Chemical Formulae and Equations

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Chemical Formulae and Equations

Writing Balanced Equations

You must always have the same number of atoms of each element on either side of the equation

  • Work across the equation from left to right, checking one element after another, except if an element appears in several places in the equation. In that case, leave it until the end.
  • If there is a group of atoms (such as nitrate group, NO3), which has not changed from one side to the other, then count the whole groups, rather than counting the individual atoms.
  • Check everything at the end

Using State Symbols in Equations

State Symbols are sometimes written after formulae in chemical equations to show which physical state each substance is in.

There are 4 different state symbols that you need to know. They are: 

(s) - solid      (l) - liquid     (g) - gas     (aq) - aqueous

An example of an equation with state symbols is: 

Zn(s) + CuSO4(aq) ----> ZnSO4(aq) + Cu(s)

This equation tells you that when SOLID zinc is added to an AQUEOUS solution of copper(II) sulfate, an AQUEOUS soloution of zinc sulfate and SOLID copper are formed.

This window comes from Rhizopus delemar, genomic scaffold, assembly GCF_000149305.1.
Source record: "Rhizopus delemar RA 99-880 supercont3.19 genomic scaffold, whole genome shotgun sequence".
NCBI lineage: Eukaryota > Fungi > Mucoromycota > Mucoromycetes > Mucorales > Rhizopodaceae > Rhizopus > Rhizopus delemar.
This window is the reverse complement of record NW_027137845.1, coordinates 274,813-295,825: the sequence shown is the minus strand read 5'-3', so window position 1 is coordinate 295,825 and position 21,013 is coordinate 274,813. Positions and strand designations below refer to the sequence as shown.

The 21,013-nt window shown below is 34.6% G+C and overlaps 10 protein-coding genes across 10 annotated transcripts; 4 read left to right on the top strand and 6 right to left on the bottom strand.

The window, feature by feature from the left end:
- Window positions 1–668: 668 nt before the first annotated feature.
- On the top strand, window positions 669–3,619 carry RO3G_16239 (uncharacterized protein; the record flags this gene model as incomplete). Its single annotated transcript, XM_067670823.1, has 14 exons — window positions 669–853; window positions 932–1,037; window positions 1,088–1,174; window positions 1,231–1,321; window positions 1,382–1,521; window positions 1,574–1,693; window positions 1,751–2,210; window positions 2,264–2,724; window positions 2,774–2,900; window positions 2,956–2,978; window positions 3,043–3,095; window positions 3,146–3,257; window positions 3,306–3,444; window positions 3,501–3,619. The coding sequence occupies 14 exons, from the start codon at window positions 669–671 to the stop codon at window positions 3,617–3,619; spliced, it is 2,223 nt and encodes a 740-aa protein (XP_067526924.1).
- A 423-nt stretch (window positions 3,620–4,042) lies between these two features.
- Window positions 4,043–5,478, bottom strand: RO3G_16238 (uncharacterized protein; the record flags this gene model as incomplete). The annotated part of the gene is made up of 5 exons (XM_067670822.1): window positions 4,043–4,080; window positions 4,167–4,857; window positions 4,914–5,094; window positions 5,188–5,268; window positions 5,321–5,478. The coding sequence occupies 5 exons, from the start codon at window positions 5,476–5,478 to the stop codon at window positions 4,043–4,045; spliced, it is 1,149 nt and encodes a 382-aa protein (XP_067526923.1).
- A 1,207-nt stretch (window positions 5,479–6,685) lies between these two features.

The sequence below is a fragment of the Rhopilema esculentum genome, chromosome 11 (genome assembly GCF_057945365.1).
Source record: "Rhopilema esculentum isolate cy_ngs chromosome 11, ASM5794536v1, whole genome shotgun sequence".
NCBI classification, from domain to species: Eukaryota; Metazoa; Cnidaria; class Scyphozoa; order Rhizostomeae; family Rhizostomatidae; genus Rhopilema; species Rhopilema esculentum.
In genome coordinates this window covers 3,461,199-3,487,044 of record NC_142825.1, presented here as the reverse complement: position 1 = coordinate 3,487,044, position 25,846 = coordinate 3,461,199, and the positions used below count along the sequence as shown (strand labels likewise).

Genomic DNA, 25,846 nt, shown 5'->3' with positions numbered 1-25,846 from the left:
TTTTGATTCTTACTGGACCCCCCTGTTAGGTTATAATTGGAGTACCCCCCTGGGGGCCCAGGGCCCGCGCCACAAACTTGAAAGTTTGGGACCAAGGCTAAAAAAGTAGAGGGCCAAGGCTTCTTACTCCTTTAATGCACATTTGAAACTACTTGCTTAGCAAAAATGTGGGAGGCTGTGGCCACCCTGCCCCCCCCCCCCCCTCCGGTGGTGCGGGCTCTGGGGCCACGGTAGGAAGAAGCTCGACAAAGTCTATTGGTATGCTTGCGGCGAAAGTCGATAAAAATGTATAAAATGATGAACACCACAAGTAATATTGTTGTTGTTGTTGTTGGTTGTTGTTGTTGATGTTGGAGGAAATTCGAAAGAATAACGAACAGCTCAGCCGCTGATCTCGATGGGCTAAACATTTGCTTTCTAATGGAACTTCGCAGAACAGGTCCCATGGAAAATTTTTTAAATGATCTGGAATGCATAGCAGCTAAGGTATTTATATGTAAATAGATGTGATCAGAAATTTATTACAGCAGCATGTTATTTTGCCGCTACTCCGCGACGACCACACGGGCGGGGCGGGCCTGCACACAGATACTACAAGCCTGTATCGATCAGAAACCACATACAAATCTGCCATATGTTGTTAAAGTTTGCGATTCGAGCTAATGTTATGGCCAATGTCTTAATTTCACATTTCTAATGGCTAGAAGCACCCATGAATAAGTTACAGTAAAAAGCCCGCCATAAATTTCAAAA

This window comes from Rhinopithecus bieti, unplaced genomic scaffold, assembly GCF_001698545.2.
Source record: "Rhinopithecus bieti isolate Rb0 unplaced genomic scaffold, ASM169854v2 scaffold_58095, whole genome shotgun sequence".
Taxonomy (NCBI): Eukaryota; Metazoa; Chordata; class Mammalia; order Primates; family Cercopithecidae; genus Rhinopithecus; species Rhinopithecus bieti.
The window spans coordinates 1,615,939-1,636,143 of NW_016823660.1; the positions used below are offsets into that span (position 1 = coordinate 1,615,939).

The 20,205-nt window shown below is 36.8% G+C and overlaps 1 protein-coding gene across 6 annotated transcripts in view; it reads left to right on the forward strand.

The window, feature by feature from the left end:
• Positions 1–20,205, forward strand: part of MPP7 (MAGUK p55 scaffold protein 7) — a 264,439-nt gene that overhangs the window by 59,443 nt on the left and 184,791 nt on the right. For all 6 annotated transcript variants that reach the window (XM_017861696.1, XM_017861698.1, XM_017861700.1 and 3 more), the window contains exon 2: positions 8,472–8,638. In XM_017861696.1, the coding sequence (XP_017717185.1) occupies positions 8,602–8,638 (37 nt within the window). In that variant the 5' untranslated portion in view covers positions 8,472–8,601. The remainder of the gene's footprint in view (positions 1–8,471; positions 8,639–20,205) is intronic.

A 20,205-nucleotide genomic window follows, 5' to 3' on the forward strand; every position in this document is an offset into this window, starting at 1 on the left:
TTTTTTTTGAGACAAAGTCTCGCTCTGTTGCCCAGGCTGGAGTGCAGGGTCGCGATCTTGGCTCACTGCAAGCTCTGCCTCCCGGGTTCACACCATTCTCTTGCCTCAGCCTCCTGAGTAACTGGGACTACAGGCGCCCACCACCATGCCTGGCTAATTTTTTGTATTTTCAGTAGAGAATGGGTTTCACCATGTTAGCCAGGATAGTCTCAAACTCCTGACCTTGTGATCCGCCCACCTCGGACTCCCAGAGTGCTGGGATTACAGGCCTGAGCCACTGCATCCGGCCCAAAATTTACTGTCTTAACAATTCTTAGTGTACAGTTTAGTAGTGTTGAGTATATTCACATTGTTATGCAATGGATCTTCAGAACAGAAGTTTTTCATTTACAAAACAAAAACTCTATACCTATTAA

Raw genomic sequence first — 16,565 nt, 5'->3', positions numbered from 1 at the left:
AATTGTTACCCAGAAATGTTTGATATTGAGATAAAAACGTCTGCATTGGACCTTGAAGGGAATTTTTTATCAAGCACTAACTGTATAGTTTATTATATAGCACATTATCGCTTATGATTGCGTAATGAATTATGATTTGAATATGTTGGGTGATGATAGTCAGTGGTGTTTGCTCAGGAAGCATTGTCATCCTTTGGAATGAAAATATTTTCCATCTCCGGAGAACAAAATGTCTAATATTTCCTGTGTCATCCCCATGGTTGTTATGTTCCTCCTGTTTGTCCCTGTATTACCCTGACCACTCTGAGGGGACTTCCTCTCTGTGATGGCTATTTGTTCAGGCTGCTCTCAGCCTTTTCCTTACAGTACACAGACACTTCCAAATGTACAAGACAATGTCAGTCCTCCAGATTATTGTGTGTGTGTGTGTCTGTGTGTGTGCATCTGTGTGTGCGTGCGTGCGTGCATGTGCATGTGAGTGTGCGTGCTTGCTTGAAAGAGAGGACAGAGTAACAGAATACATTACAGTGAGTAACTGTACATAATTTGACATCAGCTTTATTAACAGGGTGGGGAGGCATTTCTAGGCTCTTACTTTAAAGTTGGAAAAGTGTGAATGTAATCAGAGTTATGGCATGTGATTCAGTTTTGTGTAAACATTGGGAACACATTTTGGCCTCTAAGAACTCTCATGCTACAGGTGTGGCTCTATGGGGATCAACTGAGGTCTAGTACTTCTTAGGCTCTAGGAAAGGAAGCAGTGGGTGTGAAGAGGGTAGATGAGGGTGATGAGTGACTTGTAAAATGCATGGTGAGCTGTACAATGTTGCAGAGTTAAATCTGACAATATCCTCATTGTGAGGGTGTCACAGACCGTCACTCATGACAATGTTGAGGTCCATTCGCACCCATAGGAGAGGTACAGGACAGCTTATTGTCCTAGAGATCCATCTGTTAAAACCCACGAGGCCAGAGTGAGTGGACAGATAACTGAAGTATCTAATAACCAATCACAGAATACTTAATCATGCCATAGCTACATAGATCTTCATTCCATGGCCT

State symbols are very useful since they tell you the CONDITIONS required for a reaction to take place. If they were left out in the above equation then you might think that the reaction would take place if you added solid zinc to solid copper(II) sulfate. THIS IS NOT THE CASE; no reaction takes place under these conditions.

Calculating Empirical Formulae

The EMPIRICAL FORMULA of a compound gives the SIMPLEST WHOLE-NUMBER RATIO of atoms of each element in the compound. It can be calculated from knowledge of the ratio of masses of each element in the compound.

For example, a compound that contains 10g of hydrdogen and 80g of oxygen has an empirical formula of H2O. This can be shown by the following calculations:

Amount of hydrogen atoms = mass in grams / RAM of hydrogen = 910/1) = 10mol

Amount of oxygen atoms = mass in grams / RAM of oxygen = (80/16) = 5mol

Therefore, the ratio of moles of hydrogen atoms to moles of oxygen atoms is 10:5

This is 2:1 in its simplest form

Since equal numbers of moles of atoms contain the same number of atoms, it follows that the ratio of hydrogen atoms to oxygen atoms is 2:1

Hence the empirical formula is H2



This is good but there are some spelling mistakes and other mistakes as well.

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